Instead of airing President Obama’s press conference the Fox Network is choosing to Lie To Me tonight. What else is new?
Did Fox ever not air Bush when he was president?
Wednesday, April 29, 2009
Instead of airing President Obama’s press conference the Fox Network is choosing to Lie To Me tonight. What else is new?
Is torture more important to the United States than justice? The ultimate legacy of the Bush administration has been the redefinition of what it means to be an American. We don’t do justice anymore, we do torture instead. What have we gained from this? Safety? I don’t think so. We have lost our humanity, and gained nothing.
From The Red Cross Torture Report: What it Means by Mark Danner:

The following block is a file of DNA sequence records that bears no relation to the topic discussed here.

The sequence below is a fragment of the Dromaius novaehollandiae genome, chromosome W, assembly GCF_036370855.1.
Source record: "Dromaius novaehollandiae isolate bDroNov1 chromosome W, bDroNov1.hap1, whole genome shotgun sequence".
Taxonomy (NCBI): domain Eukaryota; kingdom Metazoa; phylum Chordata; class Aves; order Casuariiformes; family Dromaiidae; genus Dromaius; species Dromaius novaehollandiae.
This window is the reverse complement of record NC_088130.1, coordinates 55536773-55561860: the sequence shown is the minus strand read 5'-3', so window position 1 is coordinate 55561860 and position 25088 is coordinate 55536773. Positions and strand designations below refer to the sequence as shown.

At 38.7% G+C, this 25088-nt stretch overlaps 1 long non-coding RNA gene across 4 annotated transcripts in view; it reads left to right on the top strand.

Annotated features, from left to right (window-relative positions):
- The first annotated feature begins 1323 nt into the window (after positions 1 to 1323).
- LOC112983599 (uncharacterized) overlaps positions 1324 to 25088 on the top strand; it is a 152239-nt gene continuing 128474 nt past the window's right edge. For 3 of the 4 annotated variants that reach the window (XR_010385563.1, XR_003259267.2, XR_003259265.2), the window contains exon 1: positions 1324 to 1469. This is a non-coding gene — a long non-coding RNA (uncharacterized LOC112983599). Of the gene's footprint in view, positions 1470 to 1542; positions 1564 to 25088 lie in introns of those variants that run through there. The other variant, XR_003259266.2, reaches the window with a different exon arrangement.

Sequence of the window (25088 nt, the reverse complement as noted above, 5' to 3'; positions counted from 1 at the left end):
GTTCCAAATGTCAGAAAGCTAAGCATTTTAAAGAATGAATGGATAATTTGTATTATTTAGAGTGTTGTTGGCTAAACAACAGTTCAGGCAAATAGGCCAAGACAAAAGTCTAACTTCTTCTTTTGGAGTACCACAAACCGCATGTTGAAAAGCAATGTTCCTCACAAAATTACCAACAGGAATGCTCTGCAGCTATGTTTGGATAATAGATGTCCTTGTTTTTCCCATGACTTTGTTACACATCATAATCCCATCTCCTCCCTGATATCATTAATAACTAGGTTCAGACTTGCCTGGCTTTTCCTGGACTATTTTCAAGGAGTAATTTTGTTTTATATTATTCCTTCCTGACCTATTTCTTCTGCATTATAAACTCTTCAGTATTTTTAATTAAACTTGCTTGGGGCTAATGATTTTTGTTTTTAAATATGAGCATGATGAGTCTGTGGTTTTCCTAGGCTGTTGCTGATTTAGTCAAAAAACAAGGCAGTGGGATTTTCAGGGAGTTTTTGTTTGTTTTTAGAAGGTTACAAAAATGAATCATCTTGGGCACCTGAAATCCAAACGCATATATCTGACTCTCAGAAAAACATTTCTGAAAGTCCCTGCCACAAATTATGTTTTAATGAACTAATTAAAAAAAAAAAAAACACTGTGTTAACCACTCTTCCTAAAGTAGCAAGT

That is the central, unanswered question: What was gained? We know already a good deal about what was lost. On this subject President Obama in his 60 Minutes response was typically eloquent:I mean, the fact of the matter is after all these years how many convictions actually came out of Guantánamo? How many terrorists have actually been brought to justice under the philosophy that is being promoted by Vice President Cheney? It hasn’t made us safer. What it has been is a great advertisement for anti-American sentiment. Which means that there is constant effective recruitment of Arab fighters and Muslim fighters against US interests all around the world…. The whole premise of Guantánamo promoted by Vice President Cheney was that somehow the American system of justice was not up to the task of dealing with these terrorists…. Are we going to just keep on going until the entire Muslim world and Arab world despises us? Do we think that’s really going to make us safer?This is as clear and concise a summary of the damage wrought by torture as one is likely to get. Torture has undermined the United States’ reputation for respecting and following the law and thus has crippled its political influence. By torturing, the United States has wounded itself and helped its enemies in what is in the end an inherently political war—a war, that is, in which the critical target to be conquered is the allegiances and attitudes of young Muslims. And by torturing prisoners, many of whom were implicated in committing great crimes against Americans, the United States has made it impossible to render justice on those criminals, instead sentencing them—and the country itself—to an endless limbo of injustice. That limbo stands as a kind of worldwide advertisement for the costs of the US reversion to torture, whose power President Obama has tried to reduce by announcing that he will close Guantánamo.